WHEN THE FEDERAL GOVERNMENT sued Houston financier Charles Hurwitz in 1995 for more than a billion dollars, it seemed to many people that one of America’s most corrupt and notorious businessmen had finally been run to ground. He was accused of looting one of the biggest savings and loans in the state, United Savings Association of Texas, whose 1988 failure had cost taxpayers $1.6 billion. It was the usual, dreary story of eighties-era chicanery, said the government’s lawyers: Hurwitz had invested in high-risk junk bonds in collusion with his pal Michael Milken, the convicted stock felon; gambled with depositors’ money; and enriched himself while the company suffered staggering losses. The size of the suit seemed to match the scope of the skulduggery: It was one of the biggest cases ever mounted by the government against a banker.
Nor were Hurwitz’s predations limited to the banking world. By the time he was sued for destroying United Savings, he had already established himself as the principal enemy of the environmental movement in the American West, which saw him as a sort of implacable, Mephistophelian corporate predator. The story goes like this: Wielding Milken’s bonds, Hurwitz had engineered the hostile takeover in 1986 of a family-run, environmentally friendly California timber company called Pacific Lumber, which owned the largest private stands of old-growth redwoods in the United States. In order to pay off his crushing junk bond debt, Hurwitz both raided the company’s pension fund and doubled the harvest of the ancient trees, heedlessly destroying forests, habitat, and endangered species. His strategy was to strip the company and its forests bare and ship the profits back to Houston.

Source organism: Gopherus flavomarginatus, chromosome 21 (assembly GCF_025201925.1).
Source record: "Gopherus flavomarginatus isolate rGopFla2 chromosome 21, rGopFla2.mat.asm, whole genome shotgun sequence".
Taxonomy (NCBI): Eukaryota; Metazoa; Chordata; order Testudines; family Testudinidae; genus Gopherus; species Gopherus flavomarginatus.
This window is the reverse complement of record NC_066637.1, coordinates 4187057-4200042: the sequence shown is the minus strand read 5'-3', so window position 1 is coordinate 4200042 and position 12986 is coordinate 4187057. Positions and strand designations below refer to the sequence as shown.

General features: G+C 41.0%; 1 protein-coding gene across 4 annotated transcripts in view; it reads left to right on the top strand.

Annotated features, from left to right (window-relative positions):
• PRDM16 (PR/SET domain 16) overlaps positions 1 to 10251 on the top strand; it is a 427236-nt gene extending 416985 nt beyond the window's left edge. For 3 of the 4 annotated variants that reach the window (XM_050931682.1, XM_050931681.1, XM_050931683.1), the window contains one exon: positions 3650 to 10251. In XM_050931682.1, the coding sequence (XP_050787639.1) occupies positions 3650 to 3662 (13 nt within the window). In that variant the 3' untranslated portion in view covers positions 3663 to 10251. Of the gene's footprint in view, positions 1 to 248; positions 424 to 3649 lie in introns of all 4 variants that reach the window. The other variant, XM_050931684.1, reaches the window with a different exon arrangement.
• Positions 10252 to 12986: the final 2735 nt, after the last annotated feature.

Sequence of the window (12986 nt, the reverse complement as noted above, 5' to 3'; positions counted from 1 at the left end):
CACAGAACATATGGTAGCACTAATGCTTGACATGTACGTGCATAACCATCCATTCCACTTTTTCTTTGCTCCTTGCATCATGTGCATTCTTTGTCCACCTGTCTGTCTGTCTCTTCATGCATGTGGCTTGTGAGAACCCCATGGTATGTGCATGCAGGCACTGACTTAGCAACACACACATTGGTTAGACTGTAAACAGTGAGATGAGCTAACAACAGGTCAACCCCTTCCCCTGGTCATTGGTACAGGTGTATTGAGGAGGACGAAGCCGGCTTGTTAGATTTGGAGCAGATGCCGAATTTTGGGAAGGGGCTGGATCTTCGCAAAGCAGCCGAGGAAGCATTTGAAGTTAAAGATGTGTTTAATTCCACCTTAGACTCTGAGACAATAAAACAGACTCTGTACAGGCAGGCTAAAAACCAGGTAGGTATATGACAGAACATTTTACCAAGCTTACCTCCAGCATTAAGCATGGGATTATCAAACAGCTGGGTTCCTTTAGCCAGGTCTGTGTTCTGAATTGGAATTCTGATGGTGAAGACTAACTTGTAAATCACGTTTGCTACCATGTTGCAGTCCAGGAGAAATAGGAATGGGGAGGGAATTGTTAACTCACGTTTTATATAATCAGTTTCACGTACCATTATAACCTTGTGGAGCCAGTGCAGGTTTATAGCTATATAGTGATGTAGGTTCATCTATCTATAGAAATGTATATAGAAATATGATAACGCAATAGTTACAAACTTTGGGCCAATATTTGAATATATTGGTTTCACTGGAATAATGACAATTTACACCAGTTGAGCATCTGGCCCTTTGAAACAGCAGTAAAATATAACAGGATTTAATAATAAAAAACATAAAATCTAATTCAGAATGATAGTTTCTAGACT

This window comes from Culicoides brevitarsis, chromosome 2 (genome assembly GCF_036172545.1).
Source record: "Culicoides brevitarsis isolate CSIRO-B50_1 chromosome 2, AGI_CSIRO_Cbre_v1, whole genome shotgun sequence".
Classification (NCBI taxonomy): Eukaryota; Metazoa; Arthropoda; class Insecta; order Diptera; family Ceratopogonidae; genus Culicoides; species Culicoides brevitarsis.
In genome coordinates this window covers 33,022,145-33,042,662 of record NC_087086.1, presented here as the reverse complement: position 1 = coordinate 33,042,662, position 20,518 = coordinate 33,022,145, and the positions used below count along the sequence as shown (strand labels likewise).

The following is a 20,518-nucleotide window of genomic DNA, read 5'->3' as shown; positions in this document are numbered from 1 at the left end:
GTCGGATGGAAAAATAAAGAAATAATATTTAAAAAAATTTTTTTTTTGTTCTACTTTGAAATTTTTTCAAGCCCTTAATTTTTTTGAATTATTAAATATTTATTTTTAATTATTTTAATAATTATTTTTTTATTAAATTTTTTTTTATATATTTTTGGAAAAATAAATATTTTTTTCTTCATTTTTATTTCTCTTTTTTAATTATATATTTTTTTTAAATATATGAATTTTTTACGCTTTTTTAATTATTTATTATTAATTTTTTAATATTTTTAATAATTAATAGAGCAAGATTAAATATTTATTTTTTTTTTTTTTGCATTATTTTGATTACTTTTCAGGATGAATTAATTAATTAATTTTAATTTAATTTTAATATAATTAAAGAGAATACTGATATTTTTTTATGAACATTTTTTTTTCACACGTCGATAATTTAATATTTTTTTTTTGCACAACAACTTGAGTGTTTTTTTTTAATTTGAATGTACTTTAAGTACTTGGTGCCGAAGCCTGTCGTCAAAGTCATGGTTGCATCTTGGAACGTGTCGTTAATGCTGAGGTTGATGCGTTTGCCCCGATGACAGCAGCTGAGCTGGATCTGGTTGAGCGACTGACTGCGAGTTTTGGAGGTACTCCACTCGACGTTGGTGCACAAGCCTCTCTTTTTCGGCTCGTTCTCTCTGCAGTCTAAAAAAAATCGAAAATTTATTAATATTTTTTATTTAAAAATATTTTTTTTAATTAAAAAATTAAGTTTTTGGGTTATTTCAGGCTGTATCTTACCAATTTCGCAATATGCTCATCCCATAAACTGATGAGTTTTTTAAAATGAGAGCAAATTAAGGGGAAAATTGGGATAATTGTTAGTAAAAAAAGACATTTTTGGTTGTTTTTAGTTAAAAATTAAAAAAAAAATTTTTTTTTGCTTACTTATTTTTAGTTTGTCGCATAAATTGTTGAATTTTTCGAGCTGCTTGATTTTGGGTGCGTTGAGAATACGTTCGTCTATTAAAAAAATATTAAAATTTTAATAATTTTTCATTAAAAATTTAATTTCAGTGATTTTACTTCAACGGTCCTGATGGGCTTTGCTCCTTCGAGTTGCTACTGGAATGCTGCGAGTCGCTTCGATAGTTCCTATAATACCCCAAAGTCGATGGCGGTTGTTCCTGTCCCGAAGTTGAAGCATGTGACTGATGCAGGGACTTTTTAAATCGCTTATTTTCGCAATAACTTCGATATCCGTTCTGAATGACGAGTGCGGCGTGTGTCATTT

If the “rape of the redwoods” story sounds familiar, that’s because it has been splashed in headlines across the country for the past twenty years. It has been featured in countless newspapers and magazines and on television shows such as 60 Minutes . If you have heard of the endangered spotted owl or seen pictures of protesters in redwood trees, it is almost certainly because of Charles Hurwitz. The stories told how Wall Street greed had turned chain saws loose upon the pristine, mist-shrouded forests of the Northwest, how a raider from Houston had ruined a great, iconic American company. The parable was so pointed, so neatly Manichaean, and so easily grasped that it was impossible to resist, and almost no one in the media could. That the government had fingered Hurwitz as one of the chief scoundrels of the savings-and-loan scandal only made the story better.